FIG. 4 is an exemplary ESN menu display screen generated by server 104. As explained above, database 106 is configured to enable search by either ESN or MIN, and ESN menu display could be modified to include a selection of searching by MIN. In the form as shown in FIG. 4, however, if a user desires to run a search, the user simply selects “1) Search for ESN” by entering a “1” at the prompt.
FIG. 5 is a prompt display screen generated by server 104 once the user has selected “1) Search for ESN” as described above. In FIG. 5, an exemplary ESN has been entered. If the user desires to search by MIN, then as shown in FIG. 6, the user first enters a “/” and then types in the MIN immediately after the “/”.
FIG. 7 is an exemplary ESN registration data display screen generated by server 104, and FIG. 8 is a MIN registration data display screen generated by server 104. The data is stored in database 106, and when a match is found between a stored ESN and an input ESN, the data is displayed to the user in the format shown in FIG. 7. Of course, the particular format and data can vary depending upon the needs of the user. The data displayed to the user based on an ESN input includes the MIN.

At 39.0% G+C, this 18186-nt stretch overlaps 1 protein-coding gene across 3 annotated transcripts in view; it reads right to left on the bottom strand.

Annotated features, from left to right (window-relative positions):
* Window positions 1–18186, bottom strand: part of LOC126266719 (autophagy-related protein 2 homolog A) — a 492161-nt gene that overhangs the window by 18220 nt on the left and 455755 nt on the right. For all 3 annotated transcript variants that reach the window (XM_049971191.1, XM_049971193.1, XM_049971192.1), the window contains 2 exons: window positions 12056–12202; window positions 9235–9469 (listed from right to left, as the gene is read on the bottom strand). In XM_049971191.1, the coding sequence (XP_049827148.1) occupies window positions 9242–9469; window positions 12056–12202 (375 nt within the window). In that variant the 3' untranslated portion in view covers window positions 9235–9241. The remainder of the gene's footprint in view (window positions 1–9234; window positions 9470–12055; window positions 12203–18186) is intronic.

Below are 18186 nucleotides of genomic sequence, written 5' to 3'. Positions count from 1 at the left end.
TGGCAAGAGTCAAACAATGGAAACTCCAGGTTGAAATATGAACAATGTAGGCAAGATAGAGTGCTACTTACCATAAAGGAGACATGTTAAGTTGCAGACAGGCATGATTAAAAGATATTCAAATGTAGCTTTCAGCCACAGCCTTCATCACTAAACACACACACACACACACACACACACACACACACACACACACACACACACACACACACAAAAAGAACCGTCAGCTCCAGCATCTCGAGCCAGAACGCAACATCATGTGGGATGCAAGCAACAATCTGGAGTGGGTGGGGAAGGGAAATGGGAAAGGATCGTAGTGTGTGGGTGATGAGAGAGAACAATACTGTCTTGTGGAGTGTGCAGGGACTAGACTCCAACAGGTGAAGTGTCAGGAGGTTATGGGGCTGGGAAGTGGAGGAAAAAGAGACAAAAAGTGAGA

In one embodiment, two different levels of users are established—level 1 and level 2. For a level 1 and level 2 users, and based on an ESN search, the same information is displayed. If a MIN search is run, however, a level 1 user is not provided with the ESN. For a MIN search run by a level 2 user, the ESN is displayed.
The systems and methods described above are believed to more effectively detect, and deter, unauthorized cellular telephone usage than known systems and method. In addition, the present systems and methods enable simple and fast identification of unauthorized users and are not limited by geographical location. Further, such systems and methods minimize inconvenience to authorized users and facilitate reducing lost revenues due to unauthorized use of cellular telephones.
From the preceding description of various embodiments of the present invention, it is evident that the objects of the invention are attained. Although the invention has been described and illustrated in detail, it is to be clearly understood that the same is intended by way of illustration and example only and is not to be taken by way of limitation. Accordingly, the spirit and scope of the invention are to be limited only by the terms of the appended claims.
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|U.S. Classification||455/410, 726/7, 709/219, 726/28|
|International Classification||H04L29/08, H04L29/06, H04W12/12|
|Cooperative Classification||H04L67/04, H04L69/329, H04L63/102, H04L63/105, H04W12/12, H04L63/08|
|European Classification||H04L63/10B, H04L63/10D, H04L63/08, H04L29/08N3, H04W12/12|
|Jul 31, 2006||FPAY||Fee payment|
Year of fee payment: 4
|Mar 7, 2011||REMI||Maintenance fee reminder mailed|
|Jul 29, 2011||LAPS||Lapse for failure to pay maintenance fees|
|Sep 20, 2011||FP||Expired due to failure to pay maintenance fee|
Effective date: 20110729